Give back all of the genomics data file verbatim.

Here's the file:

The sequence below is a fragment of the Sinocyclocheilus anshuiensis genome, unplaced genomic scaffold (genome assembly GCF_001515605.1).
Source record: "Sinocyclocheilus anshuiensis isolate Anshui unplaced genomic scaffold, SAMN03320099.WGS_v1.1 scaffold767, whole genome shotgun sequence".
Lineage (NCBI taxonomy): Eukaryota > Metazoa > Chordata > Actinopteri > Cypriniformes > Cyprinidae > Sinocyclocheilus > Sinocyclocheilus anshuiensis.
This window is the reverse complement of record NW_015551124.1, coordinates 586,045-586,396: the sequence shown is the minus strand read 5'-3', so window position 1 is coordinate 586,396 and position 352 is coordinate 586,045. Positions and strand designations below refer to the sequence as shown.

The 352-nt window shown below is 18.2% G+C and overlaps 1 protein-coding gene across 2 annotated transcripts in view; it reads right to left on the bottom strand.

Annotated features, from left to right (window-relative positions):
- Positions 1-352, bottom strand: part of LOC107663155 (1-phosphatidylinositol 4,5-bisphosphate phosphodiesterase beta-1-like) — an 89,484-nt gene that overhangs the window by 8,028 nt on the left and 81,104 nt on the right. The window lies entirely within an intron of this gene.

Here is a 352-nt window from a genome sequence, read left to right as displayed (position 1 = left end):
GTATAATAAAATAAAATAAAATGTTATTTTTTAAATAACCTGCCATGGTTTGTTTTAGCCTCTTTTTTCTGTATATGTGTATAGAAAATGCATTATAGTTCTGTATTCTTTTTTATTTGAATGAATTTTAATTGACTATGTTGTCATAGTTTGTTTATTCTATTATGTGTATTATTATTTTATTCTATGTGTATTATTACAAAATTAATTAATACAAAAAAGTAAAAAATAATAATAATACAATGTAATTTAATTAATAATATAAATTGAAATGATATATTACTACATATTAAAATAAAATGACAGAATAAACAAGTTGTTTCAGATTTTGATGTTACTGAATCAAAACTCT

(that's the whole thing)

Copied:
The sequence below is a fragment of the Sinocyclocheilus anshuiensis genome, unplaced genomic scaffold (genome assembly GCF_001515605.1).
Source record: "Sinocyclocheilus anshuiensis isolate Anshui unplaced genomic scaffold, SAMN03320099.WGS_v1.1 scaffold767, whole genome shotgun sequence".
Lineage (NCBI taxonomy): Eukaryota > Metazoa > Chordata > Actinopteri > Cypriniformes > Cyprinidae > Sinocyclocheilus > Sinocyclocheilus anshuiensis.
This window is the reverse complement of record NW_015551124.1, coordinates 586,045-586,396: the sequence shown is the minus strand read 5'-3', so window position 1 is coordinate 586,396 and position 352 is coordinate 586,045. Positions and strand designations below refer to the sequence as shown.

The 352-nt window shown below is 18.2% G+C and overlaps 1 protein-coding gene across 2 annotated transcripts in view; it reads right to left on the bottom strand.

Annotated features, from left to right (window-relative positions):
- Positions 1-352, bottom strand: part of LOC107663155 (1-phosphatidylinositol 4,5-bisphosphate phosphodiesterase beta-1-like) — an 89,484-nt gene that overhangs the window by 8,028 nt on the left and 81,104 nt on the right. The window lies entirely within an intron of this gene.

Here is a 352-nt window from a genome sequence, read left to right as displayed (position 1 = left end):
GTATAATAAAATAAAATAAAATGTTATTTTTTAAATAACCTGCCATGGTTTGTTTTAGCCTCTTTTTTCTGTATATGTGTATAGAAAATGCATTATAGTTCTGTATTCTTTTTTATTTGAATGAATTTTAATTGACTATGTTGTCATAGTTTGTTTATTCTATTATGTGTATTATTATTTTATTCTATGTGTATTATTACAAAATTAATTAATACAAAAAAGTAAAAAATAATAATAATACAATGTAATTTAATTAATAATATAAATTGAAATGATATATTACTACATATTAAAATAAAATGACAGAATAAACAAGTTGTTTCAGATTTTGATGTTACTGAATCAAAACTCT